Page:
For accessories certain to whisk you away to faraway places, one need look no further than designer Stefani De La O’s The Nomadic Collector handbags and luggage. Born in Costa Rica and raised in Miami, Stefani is a self-professed nomad with a proclivity for traveling to exotic corners of the earth such as Morocco, Turkey, St. Tropez, St, Barths, Brazil and beyond. Channeling her keen sense of wanderlust, Stefani’s collection of handbags and luggage comprised of natural skins and wood beckon one to rove the world. We strike up a conversation with the jetsetter here.
What is the story behind the brand’s name? The Nomadic Collector is intended for all those who, like me, believe that travel is a state of mind. Paul Theroux once said, ‘Travel is at its most rewarding when it ceases to be about reaching a destination and becomes indistinguishable from living your life.’ The Nomadic Collector is about collecting experiences not things, our pieces are meant to commemorate the experiences of your unique journey.
You were born in Costa Rica and your handbags are a nod to your nature-loving heritage — explain how. I was indeed born in Costa Rica but it stopped being home base when I was 4. However, we kept a home there and returned at least twice a year. All our homes were full of antiques and family heirlooms dating to the early 17th century, so craftsmanship and quality are for me synonymous with beauty and efficiency.
I was drawn to wood, through smell, a famous wood carver had a studio near our Costa Rican home and the odor drew me in. Yet the innate uniqueness of each log made it my favorite material. Its ability to be molded, its strength and longevity keep me in awe. I have had leather workers make my saddles and my bags since I was a child — I still own the first suitcases they ever made me and use them on every trip.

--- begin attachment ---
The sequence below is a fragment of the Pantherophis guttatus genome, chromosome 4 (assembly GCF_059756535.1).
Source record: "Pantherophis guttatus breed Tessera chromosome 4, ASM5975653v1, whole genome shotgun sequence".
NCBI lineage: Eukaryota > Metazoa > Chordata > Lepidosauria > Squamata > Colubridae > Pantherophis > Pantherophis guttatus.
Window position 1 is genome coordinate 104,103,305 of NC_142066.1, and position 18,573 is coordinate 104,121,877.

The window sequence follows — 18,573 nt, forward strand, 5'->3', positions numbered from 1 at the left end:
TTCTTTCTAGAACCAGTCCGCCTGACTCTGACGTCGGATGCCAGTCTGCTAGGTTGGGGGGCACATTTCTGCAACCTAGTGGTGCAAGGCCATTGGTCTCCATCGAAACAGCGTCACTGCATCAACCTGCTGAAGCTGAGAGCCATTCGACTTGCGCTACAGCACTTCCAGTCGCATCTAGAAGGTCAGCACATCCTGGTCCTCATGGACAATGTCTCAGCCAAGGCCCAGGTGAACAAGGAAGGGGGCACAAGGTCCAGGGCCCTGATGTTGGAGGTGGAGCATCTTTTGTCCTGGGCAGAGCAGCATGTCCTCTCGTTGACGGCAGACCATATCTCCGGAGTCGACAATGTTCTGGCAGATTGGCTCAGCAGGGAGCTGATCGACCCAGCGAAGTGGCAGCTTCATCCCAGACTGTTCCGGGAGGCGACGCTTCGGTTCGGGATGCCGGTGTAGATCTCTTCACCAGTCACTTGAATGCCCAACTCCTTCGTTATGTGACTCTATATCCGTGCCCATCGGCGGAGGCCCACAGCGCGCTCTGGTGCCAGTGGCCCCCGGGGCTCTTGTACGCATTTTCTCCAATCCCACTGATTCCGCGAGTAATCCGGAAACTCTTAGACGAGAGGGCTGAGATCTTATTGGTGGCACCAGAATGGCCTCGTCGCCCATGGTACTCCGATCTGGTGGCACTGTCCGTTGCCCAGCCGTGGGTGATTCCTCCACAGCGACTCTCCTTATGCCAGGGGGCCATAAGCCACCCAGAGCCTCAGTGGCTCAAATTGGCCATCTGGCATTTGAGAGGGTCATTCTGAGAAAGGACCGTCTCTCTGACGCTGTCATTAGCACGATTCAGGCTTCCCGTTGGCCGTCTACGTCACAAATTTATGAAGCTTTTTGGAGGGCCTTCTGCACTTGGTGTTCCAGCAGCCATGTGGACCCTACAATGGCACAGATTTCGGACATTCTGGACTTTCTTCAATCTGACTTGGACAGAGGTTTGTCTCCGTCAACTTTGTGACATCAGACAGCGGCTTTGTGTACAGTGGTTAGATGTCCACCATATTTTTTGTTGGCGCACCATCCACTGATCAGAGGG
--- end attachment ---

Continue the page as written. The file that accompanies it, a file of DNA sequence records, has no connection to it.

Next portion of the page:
How are your creations sustainable? The fashion industry is a heavy-polluting industry second only to oil production. Therefore it is paramount that we as a company contribute to the planet rather than destroy it. In an era of disposable fashion, our first approach is in our ideology — producing products that are meant to last and are void of frivolous trends so their relevance as a fashion piece lasts as long as the product does.
From a more tangible aspect, Costa Rica as a nation aims to be carbon neutral by 2020. The cattle industry is on route to attaining this goal by 2018. Our leather is truly a byproduct of free range, livestock and 100 percent of the animal is used, even the blood is used as a component in biofuel. Our wood is sourced from trees that were grown for logging. While we have many philanthropic plans in mind, we are beginning as a one-percent-for-the-planet company, whose proceeds will go toward reforestation.
Fashion is a rough and tumble world! What is the best advice you can give budding designers? Like all things in life, ‘The starting point of all achievement is desire.’ Those who succeed are the ones who work harder than the rest. My first advice would be to stop using the word “problem.” You are a designer — obstacles and deviations from the plan should be embraced as new possibilities to create.
Wanderlust is embedded in your DNA. Where is your go-to vacation spot? Anywhere I haven’t been — a place that doesn’t welcome tourists and is off the map sounds right up my alley. Right now, travel is limited to work trips but Dakar, the Senegalese coast and Zanzibar are in the works.
Describe the perfect day: Every damn day.